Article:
Pediatric population

Influence on growth: It is recommended that the height of children receiving prolonged treatment with inhaled corticosteroids is regularly monitored. If growth is slowed, therapy should be re-evaluated with the aim of reducing the dose of inhaled corticosteroid, if possible, to the lowest dose at which effective control of asthma is maintained. The benefits of the corticosteroid therapy and the possible risks of growth suppression must be carefully weighed. In addition, consideration should be given to referring the patient to a paediatric respiratory specialist.

Drug Interactions

The metabolism of budesonide is primarily mediated by CYP3A4, one of the cytochrome p450 enzymes. Inhibitors of this enzyme, e.g. ketoconazole, itraconazole HIV protease inhibitors and cobicistat-containing products, can therefore increase systemic exposure to budesonide. The combination of Pulmicort with potent CYP3A inhibitors should be avoided unless the benefit outweighs the increased risk of systemic corticosteroid side effects, in which case patients should be monitored for systemic corticosteroid side effects. If budesonide is co-administered with anti-fungals (such as itraconazole and ketoconazole), the period between treatments should be as long as possible. A reduction of the budesonide dose could be considered. Care should be exercised when budesonide is co-administered with long-term ketoconazole and other known CYP3A4 inhibitors (e.g., ritonavir, atazanavir, clarithromycin, indinavir, itraconazole, nefazodone, nelfinavir, saquinavir, telithromycin). Limited data on the interaction of high dose inhaled budesonide indicate marked increase in plasma levels (on average four-fold) may occur if itraconazole 200 mg once daily, is administered concomitantly with inhaled budesonide (single dose of 1000 mcg). Raised plasma concentrations of and enhanced effects of corticosteroids have been observed in women also treated with oestrogens and contraceptive steroids, but no effect has been observed with budesonide and concomitant intake of low dose combination oral contraceptives. The suppressive effect on adrenal function is additive if used concomitantly with systemic/ intranasal steroids. Because adrenal function may be suppressed, an ACTH stimulation test for diagnosing pituitary insufficiency might show false results (low values).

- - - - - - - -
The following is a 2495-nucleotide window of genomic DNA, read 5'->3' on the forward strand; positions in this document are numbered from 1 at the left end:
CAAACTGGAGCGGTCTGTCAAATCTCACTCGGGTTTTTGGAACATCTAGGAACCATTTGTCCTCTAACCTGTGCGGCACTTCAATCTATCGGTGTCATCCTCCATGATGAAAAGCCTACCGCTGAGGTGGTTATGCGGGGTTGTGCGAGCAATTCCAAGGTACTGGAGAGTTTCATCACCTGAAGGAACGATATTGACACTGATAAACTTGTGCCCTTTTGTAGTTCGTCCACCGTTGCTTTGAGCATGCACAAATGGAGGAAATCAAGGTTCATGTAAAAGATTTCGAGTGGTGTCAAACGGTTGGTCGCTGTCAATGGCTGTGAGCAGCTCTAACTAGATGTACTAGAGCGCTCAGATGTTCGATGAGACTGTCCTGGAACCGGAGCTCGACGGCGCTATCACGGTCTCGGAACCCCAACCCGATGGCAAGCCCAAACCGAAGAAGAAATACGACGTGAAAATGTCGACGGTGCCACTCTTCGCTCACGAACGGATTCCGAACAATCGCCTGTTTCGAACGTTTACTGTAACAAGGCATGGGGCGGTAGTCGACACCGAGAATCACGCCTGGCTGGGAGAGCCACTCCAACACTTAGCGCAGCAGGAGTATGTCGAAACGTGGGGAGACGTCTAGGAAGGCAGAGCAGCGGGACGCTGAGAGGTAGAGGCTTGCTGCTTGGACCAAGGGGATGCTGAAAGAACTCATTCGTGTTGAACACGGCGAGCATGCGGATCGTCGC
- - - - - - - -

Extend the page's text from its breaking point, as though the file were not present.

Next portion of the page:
Use in Special Population

Patient with Hepatic Impairment

Formal pharmacokinetic studies using budesonide respules have not been conducted in patients with hepatic impairment. However, since budesonide is predominantly cleared by hepatic metabolism, impairment of liver function may lead to accumulation of budesonide in plasma. Therefore, patients with hepatic disease should be closely monitored.